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59Prototype

What was this for? Job card? 1959 Army Moke

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I've been in discussion with a few friends about this holder. It's mounted in front of the passenger on the panel that could be loosely described as the dash. It's on at least one of the other 1959 Mini Moke prototypes. My guess is that some sort of document or card was slid in from the top. With the screw heads protruding it couldn't have been that easy to get the card or whatever to slide in.

Obviously it's an army fitment and not just on Mokes. Can someone explain what it was for please? Many thanks.

Graham Robinson

IMG-20180507-01884 - REV - RS.jpg

Edited by 59Prototype
spelling mistake

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This was on the wooden crate with a NOS Ferret bin inside...

BBC27967-6692-4F89-AB19-D9AC20343BCD.jpeg

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IT is not a job card holder as such on prototype vehicles the holder was used to hold a warning card which stated that no unauthorized work was to be carried out without instructions been first sort from the deputy director of engineering . Such a holder and card was still attached to the NUFFIELD GUTTY on the inside passenger side bulkhead  when at Beverley and hopefully is still intact at GAYDON

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2 hours ago, 59Prototype said:

I've been in discussion with a few friends about this holder. It's mounted in front of the passenger on the panel that could be loosely described as the dash. It's on at least one of the other 1959 Mini Moke prototypes. My guess is that some sort of document or card was slid in from the top. With the screw heads protruding it couldn't have been that easy to get the card or whatever to slide in.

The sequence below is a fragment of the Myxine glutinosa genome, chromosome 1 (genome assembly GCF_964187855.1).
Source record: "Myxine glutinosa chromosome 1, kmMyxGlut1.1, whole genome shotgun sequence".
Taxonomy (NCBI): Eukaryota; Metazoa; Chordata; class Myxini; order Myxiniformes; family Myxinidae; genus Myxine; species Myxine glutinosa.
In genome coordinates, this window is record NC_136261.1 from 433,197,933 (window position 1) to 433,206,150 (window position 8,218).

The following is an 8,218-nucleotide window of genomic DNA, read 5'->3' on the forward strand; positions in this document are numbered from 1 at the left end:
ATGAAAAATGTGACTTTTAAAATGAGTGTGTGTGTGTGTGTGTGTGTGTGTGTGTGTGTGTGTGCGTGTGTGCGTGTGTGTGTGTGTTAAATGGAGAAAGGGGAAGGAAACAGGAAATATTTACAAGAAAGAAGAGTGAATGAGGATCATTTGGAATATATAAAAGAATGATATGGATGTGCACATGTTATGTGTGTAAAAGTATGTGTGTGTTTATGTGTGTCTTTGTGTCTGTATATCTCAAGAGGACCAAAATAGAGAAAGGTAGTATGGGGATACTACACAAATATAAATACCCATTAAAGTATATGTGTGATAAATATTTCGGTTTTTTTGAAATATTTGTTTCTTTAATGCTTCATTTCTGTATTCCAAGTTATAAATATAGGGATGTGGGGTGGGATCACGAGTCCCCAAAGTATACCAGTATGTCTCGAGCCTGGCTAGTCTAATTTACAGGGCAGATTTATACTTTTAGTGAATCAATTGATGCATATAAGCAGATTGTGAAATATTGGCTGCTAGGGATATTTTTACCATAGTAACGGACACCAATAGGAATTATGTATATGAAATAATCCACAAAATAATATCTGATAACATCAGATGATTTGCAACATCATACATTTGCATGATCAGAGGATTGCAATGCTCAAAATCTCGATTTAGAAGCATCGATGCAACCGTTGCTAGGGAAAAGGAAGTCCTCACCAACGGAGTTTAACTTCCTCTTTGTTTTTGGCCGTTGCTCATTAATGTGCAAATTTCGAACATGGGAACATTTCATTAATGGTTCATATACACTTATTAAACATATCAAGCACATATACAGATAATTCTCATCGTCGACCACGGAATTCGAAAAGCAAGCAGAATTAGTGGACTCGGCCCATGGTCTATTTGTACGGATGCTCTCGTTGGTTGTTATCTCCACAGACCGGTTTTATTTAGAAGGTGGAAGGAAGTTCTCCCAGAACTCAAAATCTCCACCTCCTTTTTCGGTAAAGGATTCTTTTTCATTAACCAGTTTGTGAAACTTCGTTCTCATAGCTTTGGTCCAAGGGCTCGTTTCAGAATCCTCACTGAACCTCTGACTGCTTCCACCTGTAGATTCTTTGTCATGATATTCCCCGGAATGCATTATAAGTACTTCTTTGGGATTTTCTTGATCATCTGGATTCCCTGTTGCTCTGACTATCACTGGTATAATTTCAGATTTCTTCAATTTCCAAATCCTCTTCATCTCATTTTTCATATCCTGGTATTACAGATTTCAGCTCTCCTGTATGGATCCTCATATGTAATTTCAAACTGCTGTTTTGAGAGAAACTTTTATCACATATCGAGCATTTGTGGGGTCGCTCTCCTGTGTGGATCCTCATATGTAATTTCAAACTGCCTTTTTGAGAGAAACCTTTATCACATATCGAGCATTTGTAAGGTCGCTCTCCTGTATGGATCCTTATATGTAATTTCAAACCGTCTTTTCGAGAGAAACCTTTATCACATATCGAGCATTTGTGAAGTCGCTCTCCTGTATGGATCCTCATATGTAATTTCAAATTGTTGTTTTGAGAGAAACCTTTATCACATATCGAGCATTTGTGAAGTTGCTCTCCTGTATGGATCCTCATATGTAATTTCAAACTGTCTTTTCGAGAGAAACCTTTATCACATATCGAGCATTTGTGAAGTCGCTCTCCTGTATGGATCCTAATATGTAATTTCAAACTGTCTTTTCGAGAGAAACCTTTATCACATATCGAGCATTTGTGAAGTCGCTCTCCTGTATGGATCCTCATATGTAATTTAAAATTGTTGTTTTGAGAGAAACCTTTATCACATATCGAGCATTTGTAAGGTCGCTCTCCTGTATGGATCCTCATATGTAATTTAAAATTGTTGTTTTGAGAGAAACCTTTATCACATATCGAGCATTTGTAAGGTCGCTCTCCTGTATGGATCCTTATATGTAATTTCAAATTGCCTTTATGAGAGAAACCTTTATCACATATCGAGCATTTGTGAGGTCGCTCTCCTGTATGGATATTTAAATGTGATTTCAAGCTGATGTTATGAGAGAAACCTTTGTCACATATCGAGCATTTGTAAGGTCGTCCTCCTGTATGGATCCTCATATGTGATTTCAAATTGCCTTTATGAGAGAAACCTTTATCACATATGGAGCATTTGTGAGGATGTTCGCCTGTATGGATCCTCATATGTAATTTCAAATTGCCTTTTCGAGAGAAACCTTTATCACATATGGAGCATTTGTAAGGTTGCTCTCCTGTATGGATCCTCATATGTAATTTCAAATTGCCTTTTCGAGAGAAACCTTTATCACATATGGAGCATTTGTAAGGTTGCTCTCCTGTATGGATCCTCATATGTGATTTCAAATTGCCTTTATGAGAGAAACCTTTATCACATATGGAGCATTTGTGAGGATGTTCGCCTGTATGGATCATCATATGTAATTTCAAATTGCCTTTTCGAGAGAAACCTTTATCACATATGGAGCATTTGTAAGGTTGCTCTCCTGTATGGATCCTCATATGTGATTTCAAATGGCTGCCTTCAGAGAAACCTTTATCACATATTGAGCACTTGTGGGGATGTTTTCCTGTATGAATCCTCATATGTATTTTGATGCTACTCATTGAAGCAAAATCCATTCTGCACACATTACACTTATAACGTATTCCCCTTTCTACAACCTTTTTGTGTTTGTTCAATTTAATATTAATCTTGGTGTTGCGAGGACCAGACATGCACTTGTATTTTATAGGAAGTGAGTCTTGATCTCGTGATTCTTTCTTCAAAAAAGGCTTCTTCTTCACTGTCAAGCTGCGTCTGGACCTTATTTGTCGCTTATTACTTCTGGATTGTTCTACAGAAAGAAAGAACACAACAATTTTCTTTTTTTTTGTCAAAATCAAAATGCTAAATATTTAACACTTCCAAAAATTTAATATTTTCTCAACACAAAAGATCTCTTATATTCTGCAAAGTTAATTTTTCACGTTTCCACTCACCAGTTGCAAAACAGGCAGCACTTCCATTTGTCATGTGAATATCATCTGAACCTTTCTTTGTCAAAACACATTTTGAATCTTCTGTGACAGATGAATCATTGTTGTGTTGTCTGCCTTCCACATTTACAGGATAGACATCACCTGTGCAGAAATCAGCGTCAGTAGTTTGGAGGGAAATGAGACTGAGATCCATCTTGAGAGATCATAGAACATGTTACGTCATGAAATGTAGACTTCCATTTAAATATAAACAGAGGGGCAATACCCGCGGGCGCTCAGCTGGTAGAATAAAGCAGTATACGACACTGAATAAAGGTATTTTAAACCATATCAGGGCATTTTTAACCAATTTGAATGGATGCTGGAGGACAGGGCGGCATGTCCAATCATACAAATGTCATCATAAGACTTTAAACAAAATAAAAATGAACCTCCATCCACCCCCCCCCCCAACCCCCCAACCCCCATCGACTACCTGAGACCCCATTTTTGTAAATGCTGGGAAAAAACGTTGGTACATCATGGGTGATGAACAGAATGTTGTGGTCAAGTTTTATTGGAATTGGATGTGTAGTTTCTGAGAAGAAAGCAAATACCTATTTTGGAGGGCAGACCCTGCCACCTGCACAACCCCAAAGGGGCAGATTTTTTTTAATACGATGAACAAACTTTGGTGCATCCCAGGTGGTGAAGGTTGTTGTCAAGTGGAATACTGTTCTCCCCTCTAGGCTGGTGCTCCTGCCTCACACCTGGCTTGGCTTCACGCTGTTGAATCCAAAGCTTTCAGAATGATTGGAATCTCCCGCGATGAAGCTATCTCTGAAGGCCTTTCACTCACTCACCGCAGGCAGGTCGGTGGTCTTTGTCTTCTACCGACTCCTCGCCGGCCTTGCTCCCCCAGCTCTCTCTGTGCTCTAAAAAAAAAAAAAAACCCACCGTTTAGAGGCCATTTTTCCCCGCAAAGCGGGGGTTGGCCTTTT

Obviously it's an army fitment and not just on Mokes. Can someone explain what it was for please? Many thanks.

Graham Robinson

IMG-20180507-01884 - REV - RS.jpg

The last time I saw one of those label holders it was on an MFO box, lol. Not seen one in a Military Vehicle before...

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I’ve never asked the question before but presumably prototypes still belonged to the manufacturer (in this case BMC) and were out on loan to various branches of the services for evaluation. It would make good sense that in this case the army attached a card that gave instructions that the vehicle was not to be tampered with. In other words ‘It’s not ours so we are not in a position to mess around with it’. Is that a fair way to describe it?

Clearly if the Nuffield Gutty had one, in much the same position as it was on the Mokes, it was a system that had been in place since at least the 1940s. How long did it carry on?

What also becomes apparent was that it was a system that wasn’t just confined to vehicles. Looking at the photo of the one on the crate you can see that the three tags were designed to be bent over once the information card had been slid into position. Makes sense.

I’ll tell you something now. It’s something that has puzzled me for over 30 years! At last I have the answer! Thanks everyone for your informative comments.

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